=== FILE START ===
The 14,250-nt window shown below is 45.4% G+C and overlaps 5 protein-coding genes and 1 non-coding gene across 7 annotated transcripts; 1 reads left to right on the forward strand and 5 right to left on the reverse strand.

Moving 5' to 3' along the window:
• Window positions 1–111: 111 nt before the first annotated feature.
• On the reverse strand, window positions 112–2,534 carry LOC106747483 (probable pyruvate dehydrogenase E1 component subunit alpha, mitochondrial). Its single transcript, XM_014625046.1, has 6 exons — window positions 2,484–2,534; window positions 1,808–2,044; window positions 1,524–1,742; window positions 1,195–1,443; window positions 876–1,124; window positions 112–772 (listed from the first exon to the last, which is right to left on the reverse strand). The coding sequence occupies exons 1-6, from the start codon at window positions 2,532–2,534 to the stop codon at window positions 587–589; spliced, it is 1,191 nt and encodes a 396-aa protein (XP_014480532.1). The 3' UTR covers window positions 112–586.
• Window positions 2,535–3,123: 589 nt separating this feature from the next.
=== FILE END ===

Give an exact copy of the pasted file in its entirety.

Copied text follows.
The 14,250-nt window shown below is 45.4% G+C and overlaps 5 protein-coding genes and 1 non-coding gene across 7 annotated transcripts; 1 reads left to right on the forward strand and 5 right to left on the reverse strand.

Moving 5' to 3' along the window:
• Window positions 1–111: 111 nt before the first annotated feature.
• On the reverse strand, window positions 112–2,534 carry LOC106747483 (probable pyruvate dehydrogenase E1 component subunit alpha, mitochondrial). Its single transcript, XM_014625046.1, has 6 exons — window positions 2,484–2,534; window positions 1,808–2,044; window positions 1,524–1,742; window positions 1,195–1,443; window positions 876–1,124; window positions 112–772 (listed from the first exon to the last, which is right to left on the reverse strand). The coding sequence occupies exons 1-6, from the start codon at window positions 2,532–2,534 to the stop codon at window positions 587–589; spliced, it is 1,191 nt and encodes a 396-aa protein (XP_014480532.1). The 3' UTR covers window positions 112–586.
• Window positions 2,535–3,123: 589 nt separating this feature from the next.